Plans by IAG to get into the vehicle repair business have ruffled feathers amongst panel beaters with an industry body accusing the insurer of anti-competitive practice.
Insurance Australia Group (IAG), New Zealand's biggest general insurer, operates under the Lumley, NZI, State and AMI brands.
IAG's plan to open a trial smash repair operation in South Auckland isn’t going down too well with those in the panel and paint business. The Collision Repair Association’s (CRA) general manager Neil Pritchard says the move is anti-competitive and signals an erosion of consumer choice and competition in the industry. CRA is an industry body representing qualified panel beaters and other car collision repair tradesman and businesses.
“Our concern is that under a model where the insurer dictates the standard and scope of the repair, there will be no oversight in place to protect the consumer,” Pritchard says.
“Even seemingly minor or cosmetic repairs to modern vehicles may have underlying damage to sensitive radar and sensors - requiring specialist expertise and equipment to diagnose and effect suitable repairs - and it is important that motorists have a resolution structure in place which provides a degree of independence in the event of any issues.”
He says the move by IAG is an attempt to become more vertically integrated, is purely profit driven and will be at the expense of consumer choice.
Pritchard says customers may also find their new vehicle warranties are null and void if repairs are not made at an approved repairer. He says while consumers will still have the protection of the Consumer Guarantees Act, facing their insurer in a disputes tribunal is something many motorists wouldn’t want to do.
“It is also unclear what happens if a customer has a poor service interaction with an IAG repair shop - and whether they will be forced to use it again in the future if they remain with that insurer,” he says.
'Just testing the waters'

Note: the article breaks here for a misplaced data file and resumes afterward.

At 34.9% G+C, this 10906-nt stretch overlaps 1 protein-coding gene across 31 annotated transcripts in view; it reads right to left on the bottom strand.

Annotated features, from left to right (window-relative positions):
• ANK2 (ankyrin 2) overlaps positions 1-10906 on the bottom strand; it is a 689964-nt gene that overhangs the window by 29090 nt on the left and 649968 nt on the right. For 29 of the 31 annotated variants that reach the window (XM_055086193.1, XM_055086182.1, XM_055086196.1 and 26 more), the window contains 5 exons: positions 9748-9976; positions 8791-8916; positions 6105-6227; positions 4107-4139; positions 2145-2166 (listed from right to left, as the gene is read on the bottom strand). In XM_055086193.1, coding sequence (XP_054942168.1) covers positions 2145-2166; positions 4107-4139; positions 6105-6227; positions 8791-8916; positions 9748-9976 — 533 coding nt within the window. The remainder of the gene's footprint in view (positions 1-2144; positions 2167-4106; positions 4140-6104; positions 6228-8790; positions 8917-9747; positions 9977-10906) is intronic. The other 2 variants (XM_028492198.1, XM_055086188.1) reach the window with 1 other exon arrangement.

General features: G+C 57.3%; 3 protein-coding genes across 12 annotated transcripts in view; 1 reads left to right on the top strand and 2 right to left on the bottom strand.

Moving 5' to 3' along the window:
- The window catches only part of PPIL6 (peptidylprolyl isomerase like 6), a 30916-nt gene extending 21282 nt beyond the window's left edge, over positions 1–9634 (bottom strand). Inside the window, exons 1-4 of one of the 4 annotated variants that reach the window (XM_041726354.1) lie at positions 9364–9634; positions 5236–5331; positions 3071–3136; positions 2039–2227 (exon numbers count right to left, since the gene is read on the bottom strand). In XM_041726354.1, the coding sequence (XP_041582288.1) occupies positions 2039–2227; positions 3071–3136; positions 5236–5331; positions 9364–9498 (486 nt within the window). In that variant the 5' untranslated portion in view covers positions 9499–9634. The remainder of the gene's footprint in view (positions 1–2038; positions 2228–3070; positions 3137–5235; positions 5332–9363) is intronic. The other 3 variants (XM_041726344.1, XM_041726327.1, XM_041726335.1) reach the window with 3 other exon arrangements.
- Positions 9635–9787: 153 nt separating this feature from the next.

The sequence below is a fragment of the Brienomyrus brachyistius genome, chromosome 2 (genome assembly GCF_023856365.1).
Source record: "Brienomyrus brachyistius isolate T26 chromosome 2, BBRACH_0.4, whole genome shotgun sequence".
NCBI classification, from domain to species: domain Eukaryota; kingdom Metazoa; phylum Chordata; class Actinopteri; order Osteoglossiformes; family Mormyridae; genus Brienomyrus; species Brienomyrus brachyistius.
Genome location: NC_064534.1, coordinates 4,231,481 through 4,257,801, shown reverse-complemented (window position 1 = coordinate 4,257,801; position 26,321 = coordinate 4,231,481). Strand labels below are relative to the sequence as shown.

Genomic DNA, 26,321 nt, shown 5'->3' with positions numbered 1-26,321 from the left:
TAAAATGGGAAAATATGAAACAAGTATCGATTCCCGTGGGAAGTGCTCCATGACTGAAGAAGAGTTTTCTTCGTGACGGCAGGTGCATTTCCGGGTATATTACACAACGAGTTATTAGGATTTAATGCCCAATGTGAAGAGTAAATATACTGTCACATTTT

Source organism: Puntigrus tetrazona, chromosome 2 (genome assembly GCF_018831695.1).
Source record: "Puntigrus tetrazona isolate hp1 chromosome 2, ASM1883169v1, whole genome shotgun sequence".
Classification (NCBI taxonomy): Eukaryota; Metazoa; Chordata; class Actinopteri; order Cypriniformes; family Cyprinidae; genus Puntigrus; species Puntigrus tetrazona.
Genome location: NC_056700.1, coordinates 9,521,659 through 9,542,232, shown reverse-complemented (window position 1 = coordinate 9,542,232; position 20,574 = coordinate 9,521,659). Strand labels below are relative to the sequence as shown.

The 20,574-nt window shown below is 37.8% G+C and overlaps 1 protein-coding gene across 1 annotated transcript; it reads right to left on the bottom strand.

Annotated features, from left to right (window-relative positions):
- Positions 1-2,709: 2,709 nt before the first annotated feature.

However IAG external communications manager Glyn Jones says the insurer is just testing the waters.
“We’re opening one trial vehicle repair facility in South Auckland and that’s as far as it goes at this stage. There are no plans for anything more than that one facility.”
Jones says IAG hopes to have it up and running by the end of the year. But when asked when he expects the trial to be completed Jones says he doesn’t know.
“It’s just a trial at this stage. We will consider the results of that and whatever action we will take after that,” Jones says. “But the facility will open before the end of the year.”
Insurance Council of New Zealand chief executive Tim Grafton says IAG’s decision to open a car repair business in South Auckland can hardly be deemed anti-competitive.
“But I think they are trying to ensure their customers get good value for money repairs,” Grafton says. “It’s no secret that there are increasing costs for repairs in the motor industry.”
He says with the increasing use of sensors and computers in cars is one factor driving the rising costs.
“Sensors and computers in cars have led to higher costs to recalibrate them," Grafton says. "And it can often mean vehicles have to be relocated to other parts of the country to get repairs done. So if you want to keep insurance costs down you need to control those costs.”
Takeover opposition ignored
In 2012 the Commerce Commission approved IAG’s application to buy the non-Canterbury earthquake affected part of AMI’s book. This saw its share of the general insurance market increase from about 31% to 40%. Then in 2014 the Commerce Commission gave IAG the green light to buy Lumley, increasing its market share from about 42% to 51%.
Opponents of the Lumley deal including rival insurers, the Insurance Brokers Association of New Zealand, the Collision Repair Association, the Motor Trade Association, the Bus and Coach Association, and the Rental Vehicle Association told the Commerce Commission of their concerns in submissions at the time. Suncorp, which owns Vero and 68% of AA Insurance, warned IAG buying Lumley would represent "a tipping point" towards an anti-competitive structure in NZ's insurance markets.
IAG New Zealand’s underwriting profit increased by 69% to A$354 million in the year to June 30. For every A$100 IAG’s NZ operations received in net premiums, it paid out A$54 in net claims.